Get Yourself Some Job Search Support


I’m going to share with you an observation I have repeatedly noted when assisting unemployed people in their efforts to find a job. It may not seem like a might revelation, but the more I watch them go about their job searching, the more I am able to observe not only their strengths, but also their weaknesses. Big deal you say? It is.

See, here’s the thing: if you job search in isolation, no one can observe how you are going about looking for a job. If you get involved with a professional Employment Coach and meet with them personally every so often for an update, you can benefit from those chats somewhat. Ah, but if you are in an actual workshop where you are looking for work daily for 2 weeks or longer, then the person running that workshop can observe you, note your strengths and weaknesses and make some very critical recommendations. The more they see, the more they are able to share those observations.

Now lest you think I’m running an advertisement here disguised as a blog, let me assure you I’m not. In fact, the clients I work with on a daily basis get my services at no charge, and the people I help outside of my day job and on my personal time receive help at no charge. There’s no motive in my writings except to provide sound advice and sometimes observations and opinions on how to both get and keep a job or career.

My point today is that if you are looking for work, you really should get yourself into a structured job search group; the kind of group that’s going to meet on a daily basis. First of all, while you can job search on your own at home, there are too many distractions. There’s the laundry, the television and stereo, the backyard, a friend dropping by, little jobs here and there, the fridge, children, spouses, neighbours, the bed, the couch – all of these things and more are tempting or annoying distractions which will lure you easily away from a 5 or 6 hour job search on a daily basis.

When you are in a group and everyone is looking for work, you immediately get the benefit of group support. This small network can keep you on track, someone might share a job lead, and you find your attitude changes because you’ve got to get up, get dressed, get out  the door and get somewhere on time. All of a sudden you find yourself with a routine again; and employers like people with healthy routines. Someone who is out of work for a long period develop what employers view as decidedly unhealthy routines, and often the body and mind go soft and are not prepared for the demands of showing up punctually for work when they are hired otherwise.

While in a group, the person or people running the job search group are watching and listening. Some of the things they can help you with come out of these two activities. Their observations can be of great benefit to you in pointing out constructively where you might be in need of help. So for example, how do you fit in with other people in a group? If you can’t get along with others, find them distracting or you are constantly disturbing them, maybe saying you are a great team player on your resume isn’t such a great idea at all. If you have a short attention span, become easily swayed from what you should be doing, your keyboarding and computer skills expose you as needing a keyboard tutorial; these things would never be known unless someone had a chance to observe you.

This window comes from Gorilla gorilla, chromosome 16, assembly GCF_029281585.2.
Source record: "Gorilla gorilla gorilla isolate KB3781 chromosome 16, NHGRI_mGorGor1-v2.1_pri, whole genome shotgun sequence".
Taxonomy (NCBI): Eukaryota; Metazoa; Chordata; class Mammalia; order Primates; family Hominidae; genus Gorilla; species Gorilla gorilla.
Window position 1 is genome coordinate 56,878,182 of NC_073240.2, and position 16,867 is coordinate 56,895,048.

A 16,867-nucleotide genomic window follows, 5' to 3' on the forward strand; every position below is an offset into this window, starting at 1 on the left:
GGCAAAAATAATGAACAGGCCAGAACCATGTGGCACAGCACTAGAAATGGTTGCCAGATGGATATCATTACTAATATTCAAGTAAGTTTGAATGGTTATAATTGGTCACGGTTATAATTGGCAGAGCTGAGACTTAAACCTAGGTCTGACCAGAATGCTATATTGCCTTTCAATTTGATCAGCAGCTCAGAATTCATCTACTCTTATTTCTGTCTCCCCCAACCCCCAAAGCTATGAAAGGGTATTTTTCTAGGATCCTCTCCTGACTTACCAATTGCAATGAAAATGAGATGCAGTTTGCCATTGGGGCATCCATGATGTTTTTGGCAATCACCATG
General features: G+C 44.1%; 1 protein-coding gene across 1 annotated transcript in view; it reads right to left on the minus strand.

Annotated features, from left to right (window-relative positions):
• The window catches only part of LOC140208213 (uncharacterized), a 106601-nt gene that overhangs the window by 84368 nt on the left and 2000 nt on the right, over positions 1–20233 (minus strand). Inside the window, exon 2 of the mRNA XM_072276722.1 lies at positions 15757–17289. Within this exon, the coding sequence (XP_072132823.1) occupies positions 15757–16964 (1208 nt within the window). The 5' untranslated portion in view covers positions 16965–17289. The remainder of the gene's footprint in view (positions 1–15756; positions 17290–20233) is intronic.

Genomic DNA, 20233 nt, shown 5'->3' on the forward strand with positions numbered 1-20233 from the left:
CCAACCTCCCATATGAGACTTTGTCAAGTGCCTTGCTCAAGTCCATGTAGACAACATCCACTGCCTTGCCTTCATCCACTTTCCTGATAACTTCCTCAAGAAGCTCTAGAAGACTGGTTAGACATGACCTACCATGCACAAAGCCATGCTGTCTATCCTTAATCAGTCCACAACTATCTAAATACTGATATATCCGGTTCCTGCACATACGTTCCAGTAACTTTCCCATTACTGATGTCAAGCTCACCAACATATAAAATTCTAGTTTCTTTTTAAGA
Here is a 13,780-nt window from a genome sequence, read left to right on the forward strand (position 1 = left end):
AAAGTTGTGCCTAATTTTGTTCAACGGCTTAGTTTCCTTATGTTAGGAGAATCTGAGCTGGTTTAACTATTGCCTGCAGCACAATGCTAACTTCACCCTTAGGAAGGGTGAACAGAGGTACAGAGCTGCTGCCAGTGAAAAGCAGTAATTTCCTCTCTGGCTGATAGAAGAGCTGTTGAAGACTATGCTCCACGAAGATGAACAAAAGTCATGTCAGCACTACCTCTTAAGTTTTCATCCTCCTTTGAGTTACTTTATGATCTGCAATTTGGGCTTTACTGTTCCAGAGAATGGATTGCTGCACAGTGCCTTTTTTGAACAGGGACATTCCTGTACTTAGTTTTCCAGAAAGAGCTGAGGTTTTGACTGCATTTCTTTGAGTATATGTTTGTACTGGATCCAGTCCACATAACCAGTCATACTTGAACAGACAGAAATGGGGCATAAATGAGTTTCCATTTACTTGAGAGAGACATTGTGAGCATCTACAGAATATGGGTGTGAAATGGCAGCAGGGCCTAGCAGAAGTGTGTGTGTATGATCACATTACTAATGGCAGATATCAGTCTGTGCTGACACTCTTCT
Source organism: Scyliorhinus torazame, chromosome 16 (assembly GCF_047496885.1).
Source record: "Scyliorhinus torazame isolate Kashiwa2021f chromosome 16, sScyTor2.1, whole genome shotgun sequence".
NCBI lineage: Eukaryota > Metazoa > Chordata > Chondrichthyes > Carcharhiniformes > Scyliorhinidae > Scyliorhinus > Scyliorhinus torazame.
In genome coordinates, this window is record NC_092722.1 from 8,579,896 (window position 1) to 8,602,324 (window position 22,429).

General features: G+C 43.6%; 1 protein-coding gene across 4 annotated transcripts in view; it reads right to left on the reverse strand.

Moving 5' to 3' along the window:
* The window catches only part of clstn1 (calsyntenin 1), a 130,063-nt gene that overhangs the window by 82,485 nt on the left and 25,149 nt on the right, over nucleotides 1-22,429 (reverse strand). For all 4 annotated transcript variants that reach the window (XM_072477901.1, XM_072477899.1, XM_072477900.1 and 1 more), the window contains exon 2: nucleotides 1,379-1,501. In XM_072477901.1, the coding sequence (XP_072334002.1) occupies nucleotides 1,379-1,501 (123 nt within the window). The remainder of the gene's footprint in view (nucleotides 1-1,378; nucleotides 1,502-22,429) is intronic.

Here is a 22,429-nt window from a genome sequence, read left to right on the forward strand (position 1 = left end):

It’s not just about finding fault in how you work, it’s about finding areas where your skills need improving to make you competitive and helping you reach your end goal of financial independence. Let’s look at it this way; you’re unemployed and if you’ve been searching for work without success, something or some things need addressing. Not every unemployed person even knows where they are falling short or having a problem. A trained eye and ear working with you on a daily basis can spot perhaps what you yourself cannot. You’ll be doing yourself a big favour if you sign up, get some professional help and then stay open to the feedback you’ll get.

By the way, the kind of experience I’m talking about here can either be free or one you pay for. Unlike most things in life, just paying for the service does not guarantee it will be a more profitable experience for you. In your community, I’d suggest you start by looking up unemployed help centres and social service agencies. Most of these organizations are well aware of other service providers. If you’re looking for help finding a job and the one you call doesn’t offer that service, they will be able to point you in the right direction. Don’t give up after one call.

Look, it’s competitive out there and the number of people entering the job search market is growing on a daily basis.  There are always jobs available and when you find the job that would be a great fit; you’ll want to make the best impression on them you possibly can. Why wouldn’t you want that kind of help especially if you could get it for free?

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One thought on “Get Yourself Some Job Search Support

  1. You give some great advice. If a person is on welfare or collecting Employment Insurance or has collected it in the past 2 years, there is this kind of help for free where I live. For the rest of us, we have to pay unless we are able to find someone willing to help free of charge. You are quite right about paid services. With unemployment being so high, there are hoards of so called professionals trying to make money off the unemployed. It’s become a whole industry.

    Like

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